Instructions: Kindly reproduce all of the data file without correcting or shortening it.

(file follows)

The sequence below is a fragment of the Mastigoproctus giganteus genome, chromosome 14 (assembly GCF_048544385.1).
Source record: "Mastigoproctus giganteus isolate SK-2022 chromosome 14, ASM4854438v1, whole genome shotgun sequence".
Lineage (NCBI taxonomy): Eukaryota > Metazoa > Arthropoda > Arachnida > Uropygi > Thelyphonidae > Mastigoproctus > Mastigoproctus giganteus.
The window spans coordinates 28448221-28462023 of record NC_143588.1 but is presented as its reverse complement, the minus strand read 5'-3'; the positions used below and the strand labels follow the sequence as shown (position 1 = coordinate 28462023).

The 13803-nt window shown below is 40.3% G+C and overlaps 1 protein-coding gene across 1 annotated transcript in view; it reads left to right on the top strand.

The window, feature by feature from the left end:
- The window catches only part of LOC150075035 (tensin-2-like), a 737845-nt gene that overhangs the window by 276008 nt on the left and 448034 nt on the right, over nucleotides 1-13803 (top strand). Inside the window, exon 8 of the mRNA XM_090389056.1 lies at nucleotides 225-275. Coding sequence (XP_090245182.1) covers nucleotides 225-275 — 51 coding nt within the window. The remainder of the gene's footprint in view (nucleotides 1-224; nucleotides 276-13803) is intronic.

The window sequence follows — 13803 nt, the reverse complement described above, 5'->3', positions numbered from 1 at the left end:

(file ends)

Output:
The sequence below is a fragment of the Mastigoproctus giganteus genome, chromosome 14 (assembly GCF_048544385.1).
Source record: "Mastigoproctus giganteus isolate SK-2022 chromosome 14, ASM4854438v1, whole genome shotgun sequence".
Lineage (NCBI taxonomy): Eukaryota > Metazoa > Arthropoda > Arachnida > Uropygi > Thelyphonidae > Mastigoproctus > Mastigoproctus giganteus.
The window spans coordinates 28448221-28462023 of record NC_143588.1 but is presented as its reverse complement, the minus strand read 5'-3'; the positions used below and the strand labels follow the sequence as shown (position 1 = coordinate 28462023).

The 13803-nt window shown below is 40.3% G+C and overlaps 1 protein-coding gene across 1 annotated transcript in view; it reads left to right on the top strand.

The window, feature by feature from the left end:
- The window catches only part of LOC150075035 (tensin-2-like), a 737845-nt gene that overhangs the window by 276008 nt on the left and 448034 nt on the right, over nucleotides 1-13803 (top strand). Inside the window, exon 8 of the mRNA XM_090389056.1 lies at nucleotides 225-275. Coding sequence (XP_090245182.1) covers nucleotides 225-275 — 51 coding nt within the window. The remainder of the gene's footprint in view (nucleotides 1-224; nucleotides 276-13803) is intronic.

The window sequence follows — 13803 nt, the reverse complement described above, 5'->3', positions numbered from 1 at the left end: